|A rider during a public bikes trial in Bogotá a few years ago.|
Bogotá, D.C.'s per-capita income is less than U.S. $20,000.
The conclusion? Washington is a much, much, richer city and Washingtonians have lots more spending power.
Washington also receives many more tourists than does Colombia's capital and has better streets and less crime.
So, now guess which of these two capital cities is subsidizing its public bikes program, and which one expects those bikes to pay a profit to the city?
If the answer made any sense, then I of course wouldn't be writing this commentary.
Last week, Bogotá finally chose a company to operate Bogotá's planned public bicycles program. Cycling advocates should be celebrating, and would be, if the scheme didn't have all the signs of disaster.
The Colombo-Chinese consortium, Bicibogotá, consists of a garbage collecting company and a home appliance company, neither with any experience in bicycles. And it's Colombian owner has a history of corruption and other scandals.
But those difficulties are minor compared to the fatal flaw in the city city's approach to creating a long-awaited public bikes program. Other cities see their public bike systems as public services which improve health and reduce air pollution and traffic congestion and subsidize them. But Bogotá expects its public bikes to pay the city profits.
Washington D.C. subsidizes its Capital Bikeshare program, as does Vancouver, Canada; Melbourne, Australia; and the U.S. cities of New York; Chicago; Minneapolis; and Chattanooga, Tenn. Toronto, Canada, Toronto, Canada decided not to subsidize its own bikesharing program. But, despite being a much wealthier city than Bogotá, its program was struggling as of 2013. Even mega-wealthy New York's Citi Bike program will be in crisis if sponsor Citibank pulls out.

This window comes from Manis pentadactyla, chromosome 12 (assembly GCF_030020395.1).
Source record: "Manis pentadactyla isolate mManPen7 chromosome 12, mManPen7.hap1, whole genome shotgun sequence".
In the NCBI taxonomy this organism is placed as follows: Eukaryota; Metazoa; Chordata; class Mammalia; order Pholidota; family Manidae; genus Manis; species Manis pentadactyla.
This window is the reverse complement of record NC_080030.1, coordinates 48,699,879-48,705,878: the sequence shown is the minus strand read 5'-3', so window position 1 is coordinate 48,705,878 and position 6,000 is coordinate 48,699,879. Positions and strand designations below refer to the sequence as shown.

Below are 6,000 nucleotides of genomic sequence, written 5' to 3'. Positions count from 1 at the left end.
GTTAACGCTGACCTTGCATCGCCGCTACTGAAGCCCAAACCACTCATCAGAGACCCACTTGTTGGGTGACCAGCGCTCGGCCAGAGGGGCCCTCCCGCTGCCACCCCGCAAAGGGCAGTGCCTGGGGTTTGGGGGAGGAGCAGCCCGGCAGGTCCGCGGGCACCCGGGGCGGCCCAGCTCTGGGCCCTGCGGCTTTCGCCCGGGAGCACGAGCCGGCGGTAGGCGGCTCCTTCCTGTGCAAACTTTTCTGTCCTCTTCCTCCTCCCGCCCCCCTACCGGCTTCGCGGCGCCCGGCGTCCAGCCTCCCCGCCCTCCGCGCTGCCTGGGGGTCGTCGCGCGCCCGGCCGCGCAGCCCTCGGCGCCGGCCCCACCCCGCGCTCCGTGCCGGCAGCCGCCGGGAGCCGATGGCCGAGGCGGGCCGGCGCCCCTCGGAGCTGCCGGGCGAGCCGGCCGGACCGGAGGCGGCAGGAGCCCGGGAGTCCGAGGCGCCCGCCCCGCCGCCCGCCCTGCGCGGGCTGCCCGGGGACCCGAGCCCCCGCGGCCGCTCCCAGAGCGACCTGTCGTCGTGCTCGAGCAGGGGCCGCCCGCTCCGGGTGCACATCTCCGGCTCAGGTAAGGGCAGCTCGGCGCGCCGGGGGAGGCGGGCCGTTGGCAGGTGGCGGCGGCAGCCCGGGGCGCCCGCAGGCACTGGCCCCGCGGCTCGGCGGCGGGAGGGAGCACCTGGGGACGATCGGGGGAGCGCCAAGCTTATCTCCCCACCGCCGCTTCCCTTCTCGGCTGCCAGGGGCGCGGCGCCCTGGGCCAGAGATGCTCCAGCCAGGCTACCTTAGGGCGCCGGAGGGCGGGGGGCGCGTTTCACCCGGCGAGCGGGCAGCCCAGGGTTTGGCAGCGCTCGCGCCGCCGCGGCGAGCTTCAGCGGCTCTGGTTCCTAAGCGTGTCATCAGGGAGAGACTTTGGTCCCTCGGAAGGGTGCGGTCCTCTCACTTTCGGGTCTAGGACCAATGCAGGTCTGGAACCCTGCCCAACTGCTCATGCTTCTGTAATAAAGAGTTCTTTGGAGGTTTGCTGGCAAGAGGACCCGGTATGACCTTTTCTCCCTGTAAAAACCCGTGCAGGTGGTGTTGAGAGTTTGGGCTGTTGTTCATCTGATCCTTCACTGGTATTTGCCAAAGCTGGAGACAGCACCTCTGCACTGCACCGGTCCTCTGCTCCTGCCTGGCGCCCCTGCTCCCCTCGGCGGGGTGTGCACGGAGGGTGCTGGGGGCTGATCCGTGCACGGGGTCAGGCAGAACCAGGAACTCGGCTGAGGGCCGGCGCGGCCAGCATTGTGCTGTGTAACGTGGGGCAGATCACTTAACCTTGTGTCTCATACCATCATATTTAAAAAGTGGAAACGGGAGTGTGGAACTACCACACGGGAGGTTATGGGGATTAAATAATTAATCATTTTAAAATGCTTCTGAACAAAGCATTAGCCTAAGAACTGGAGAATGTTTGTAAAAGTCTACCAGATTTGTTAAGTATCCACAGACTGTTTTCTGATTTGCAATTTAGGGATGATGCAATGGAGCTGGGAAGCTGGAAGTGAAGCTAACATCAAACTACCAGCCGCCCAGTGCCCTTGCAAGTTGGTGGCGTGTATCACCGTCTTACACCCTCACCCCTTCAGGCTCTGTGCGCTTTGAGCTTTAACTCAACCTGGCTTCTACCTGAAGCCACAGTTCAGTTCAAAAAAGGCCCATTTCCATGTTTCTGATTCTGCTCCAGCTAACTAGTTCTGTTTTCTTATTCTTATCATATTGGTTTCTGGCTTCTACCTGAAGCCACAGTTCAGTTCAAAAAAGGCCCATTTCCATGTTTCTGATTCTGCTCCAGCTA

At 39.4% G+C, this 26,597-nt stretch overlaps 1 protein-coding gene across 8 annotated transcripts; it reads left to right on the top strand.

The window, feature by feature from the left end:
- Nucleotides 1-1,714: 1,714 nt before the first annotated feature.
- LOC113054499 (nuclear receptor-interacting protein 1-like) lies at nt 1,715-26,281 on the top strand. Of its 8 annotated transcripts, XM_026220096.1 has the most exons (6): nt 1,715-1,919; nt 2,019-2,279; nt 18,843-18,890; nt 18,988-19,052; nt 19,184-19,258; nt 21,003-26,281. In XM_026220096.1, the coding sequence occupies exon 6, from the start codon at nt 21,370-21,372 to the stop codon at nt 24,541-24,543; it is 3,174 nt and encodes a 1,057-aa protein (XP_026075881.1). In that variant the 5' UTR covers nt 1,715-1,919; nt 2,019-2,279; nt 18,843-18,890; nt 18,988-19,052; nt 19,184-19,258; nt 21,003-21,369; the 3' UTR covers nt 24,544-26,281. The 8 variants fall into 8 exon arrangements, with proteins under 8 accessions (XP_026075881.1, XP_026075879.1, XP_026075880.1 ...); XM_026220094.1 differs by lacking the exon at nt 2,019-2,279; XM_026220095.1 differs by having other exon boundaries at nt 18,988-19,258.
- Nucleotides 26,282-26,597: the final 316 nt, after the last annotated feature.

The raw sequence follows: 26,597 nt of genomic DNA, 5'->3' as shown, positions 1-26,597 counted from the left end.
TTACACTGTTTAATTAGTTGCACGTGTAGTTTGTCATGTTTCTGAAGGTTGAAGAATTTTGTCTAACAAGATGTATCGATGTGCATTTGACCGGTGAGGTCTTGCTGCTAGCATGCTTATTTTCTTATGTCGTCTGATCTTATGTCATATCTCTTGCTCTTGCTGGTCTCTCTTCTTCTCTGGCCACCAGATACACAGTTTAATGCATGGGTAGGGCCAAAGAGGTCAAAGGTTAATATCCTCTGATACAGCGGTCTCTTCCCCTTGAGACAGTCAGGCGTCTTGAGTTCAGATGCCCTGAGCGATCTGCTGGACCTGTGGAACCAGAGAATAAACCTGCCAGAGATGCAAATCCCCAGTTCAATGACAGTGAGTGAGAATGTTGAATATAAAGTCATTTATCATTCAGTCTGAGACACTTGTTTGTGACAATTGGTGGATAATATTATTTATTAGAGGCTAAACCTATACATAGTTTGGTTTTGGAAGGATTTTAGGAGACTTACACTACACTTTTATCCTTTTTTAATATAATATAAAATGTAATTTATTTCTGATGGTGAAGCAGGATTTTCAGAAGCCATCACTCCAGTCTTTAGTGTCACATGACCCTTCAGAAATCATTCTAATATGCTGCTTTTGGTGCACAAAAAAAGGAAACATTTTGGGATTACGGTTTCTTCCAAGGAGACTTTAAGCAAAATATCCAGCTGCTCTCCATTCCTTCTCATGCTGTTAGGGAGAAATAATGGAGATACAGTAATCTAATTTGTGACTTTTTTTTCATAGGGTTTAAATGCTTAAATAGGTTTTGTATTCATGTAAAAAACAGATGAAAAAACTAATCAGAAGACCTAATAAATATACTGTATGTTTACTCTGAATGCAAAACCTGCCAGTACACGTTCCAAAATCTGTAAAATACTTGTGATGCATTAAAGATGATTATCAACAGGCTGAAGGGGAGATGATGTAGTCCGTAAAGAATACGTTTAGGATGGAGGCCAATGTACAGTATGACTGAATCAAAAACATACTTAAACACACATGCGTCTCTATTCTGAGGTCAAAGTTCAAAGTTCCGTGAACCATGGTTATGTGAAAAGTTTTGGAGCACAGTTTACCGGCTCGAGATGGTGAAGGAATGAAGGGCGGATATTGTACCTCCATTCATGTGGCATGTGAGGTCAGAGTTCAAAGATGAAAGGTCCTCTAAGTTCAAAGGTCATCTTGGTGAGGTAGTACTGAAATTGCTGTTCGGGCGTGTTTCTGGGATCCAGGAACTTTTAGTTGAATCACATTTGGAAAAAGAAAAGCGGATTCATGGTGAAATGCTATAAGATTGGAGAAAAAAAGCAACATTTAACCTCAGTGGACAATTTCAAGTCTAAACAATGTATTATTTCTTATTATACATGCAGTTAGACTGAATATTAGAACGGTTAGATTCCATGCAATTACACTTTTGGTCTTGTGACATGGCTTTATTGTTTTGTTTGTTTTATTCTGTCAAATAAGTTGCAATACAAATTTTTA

And the numbers get even worse from there, as this graphic from the Washington Post shows.
In Washington, as the first circle shows, only about one fifth of users are locals who buy annual memberships. The rest pay by the ride, and are presumably mostly tourists. The second circle shows that the annual members do the great majority of the riding. However, the third circle shows that casual riders pay almost two-thirds of the program's revenues.
Bogotá, besides being a much poorer city than Washington D.C., also receives far fewer tourists, meaning that its revenues will be far lower.
Is this contract only Mayor Petro's desperate effort to create a legacy, at whatever cost? Does anybody believe that public bikes can work in Bogotá without a subsidy? Why launch a program doomed to failure, which will only leave a black mark on cycling here?
Instead, Bogotá should take the route of almost every other city and see bicycling as a public benefit, which cleans the air, reduces traffic jams and improves people's health, and subsidize cycling.
This is particularly true, after all, since dirty transport receives, albeit often invisible, subsidies.
By Mike Ceaser, of Bogotá Bike Tours